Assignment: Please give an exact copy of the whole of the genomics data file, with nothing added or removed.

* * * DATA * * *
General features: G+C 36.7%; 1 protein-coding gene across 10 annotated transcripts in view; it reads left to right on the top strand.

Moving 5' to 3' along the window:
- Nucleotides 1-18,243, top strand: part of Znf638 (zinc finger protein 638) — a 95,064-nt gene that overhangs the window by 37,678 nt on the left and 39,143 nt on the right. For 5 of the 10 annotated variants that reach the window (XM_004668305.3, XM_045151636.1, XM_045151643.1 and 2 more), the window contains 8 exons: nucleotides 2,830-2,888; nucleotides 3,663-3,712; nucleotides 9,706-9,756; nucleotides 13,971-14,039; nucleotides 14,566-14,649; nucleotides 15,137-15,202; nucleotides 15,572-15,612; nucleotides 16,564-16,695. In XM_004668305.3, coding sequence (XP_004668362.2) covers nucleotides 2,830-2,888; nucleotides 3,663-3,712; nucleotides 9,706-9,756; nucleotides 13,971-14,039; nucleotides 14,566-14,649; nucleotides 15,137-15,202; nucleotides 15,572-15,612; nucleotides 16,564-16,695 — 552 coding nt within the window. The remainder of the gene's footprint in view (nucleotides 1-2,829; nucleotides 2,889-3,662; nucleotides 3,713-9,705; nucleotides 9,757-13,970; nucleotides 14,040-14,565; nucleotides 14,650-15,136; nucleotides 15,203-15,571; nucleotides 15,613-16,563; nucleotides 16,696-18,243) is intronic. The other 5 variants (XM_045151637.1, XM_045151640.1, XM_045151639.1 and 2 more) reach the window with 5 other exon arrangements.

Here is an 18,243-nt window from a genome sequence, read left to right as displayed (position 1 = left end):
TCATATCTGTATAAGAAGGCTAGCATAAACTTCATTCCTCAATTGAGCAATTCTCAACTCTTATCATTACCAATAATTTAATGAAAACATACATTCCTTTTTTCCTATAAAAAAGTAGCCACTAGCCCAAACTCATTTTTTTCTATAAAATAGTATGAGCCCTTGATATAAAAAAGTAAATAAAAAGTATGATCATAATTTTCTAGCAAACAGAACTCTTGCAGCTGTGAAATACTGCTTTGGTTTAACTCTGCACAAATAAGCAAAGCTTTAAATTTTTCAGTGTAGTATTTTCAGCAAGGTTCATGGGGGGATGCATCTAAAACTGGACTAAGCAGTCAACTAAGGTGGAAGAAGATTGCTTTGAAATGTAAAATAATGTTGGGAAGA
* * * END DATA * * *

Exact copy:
General features: G+C 36.7%; 1 protein-coding gene across 10 annotated transcripts in view; it reads left to right on the top strand.

Moving 5' to 3' along the window:
- Nucleotides 1-18,243, top strand: part of Znf638 (zinc finger protein 638) — a 95,064-nt gene that overhangs the window by 37,678 nt on the left and 39,143 nt on the right. For 5 of the 10 annotated variants that reach the window (XM_004668305.3, XM_045151636.1, XM_045151643.1 and 2 more), the window contains 8 exons: nucleotides 2,830-2,888; nucleotides 3,663-3,712; nucleotides 9,706-9,756; nucleotides 13,971-14,039; nucleotides 14,566-14,649; nucleotides 15,137-15,202; nucleotides 15,572-15,612; nucleotides 16,564-16,695. In XM_004668305.3, coding sequence (XP_004668362.2) covers nucleotides 2,830-2,888; nucleotides 3,663-3,712; nucleotides 9,706-9,756; nucleotides 13,971-14,039; nucleotides 14,566-14,649; nucleotides 15,137-15,202; nucleotides 15,572-15,612; nucleotides 16,564-16,695 — 552 coding nt within the window. The remainder of the gene's footprint in view (nucleotides 1-2,829; nucleotides 2,889-3,662; nucleotides 3,713-9,705; nucleotides 9,757-13,970; nucleotides 14,040-14,565; nucleotides 14,650-15,136; nucleotides 15,203-15,571; nucleotides 15,613-16,563; nucleotides 16,696-18,243) is intronic. The other 5 variants (XM_045151637.1, XM_045151640.1, XM_045151639.1 and 2 more) reach the window with 5 other exon arrangements.

Here is an 18,243-nt window from a genome sequence, read left to right as displayed (position 1 = left end):
TCATATCTGTATAAGAAGGCTAGCATAAACTTCATTCCTCAATTGAGCAATTCTCAACTCTTATCATTACCAATAATTTAATGAAAACATACATTCCTTTTTTCCTATAAAAAAGTAGCCACTAGCCCAAACTCATTTTTTTCTATAAAATAGTATGAGCCCTTGATATAAAAAAGTAAATAAAAAGTATGATCATAATTTTCTAGCAAACAGAACTCTTGCAGCTGTGAAATACTGCTTTGGTTTAACTCTGCACAAATAAGCAAAGCTTTAAATTTTTCAGTGTAGTATTTTCAGCAAGGTTCATGGGGGGATGCATCTAAAACTGGACTAAGCAGTCAACTAAGGTGGAAGAAGATTGCTTTGAAATGTAAAATAATGTTGGGAAGA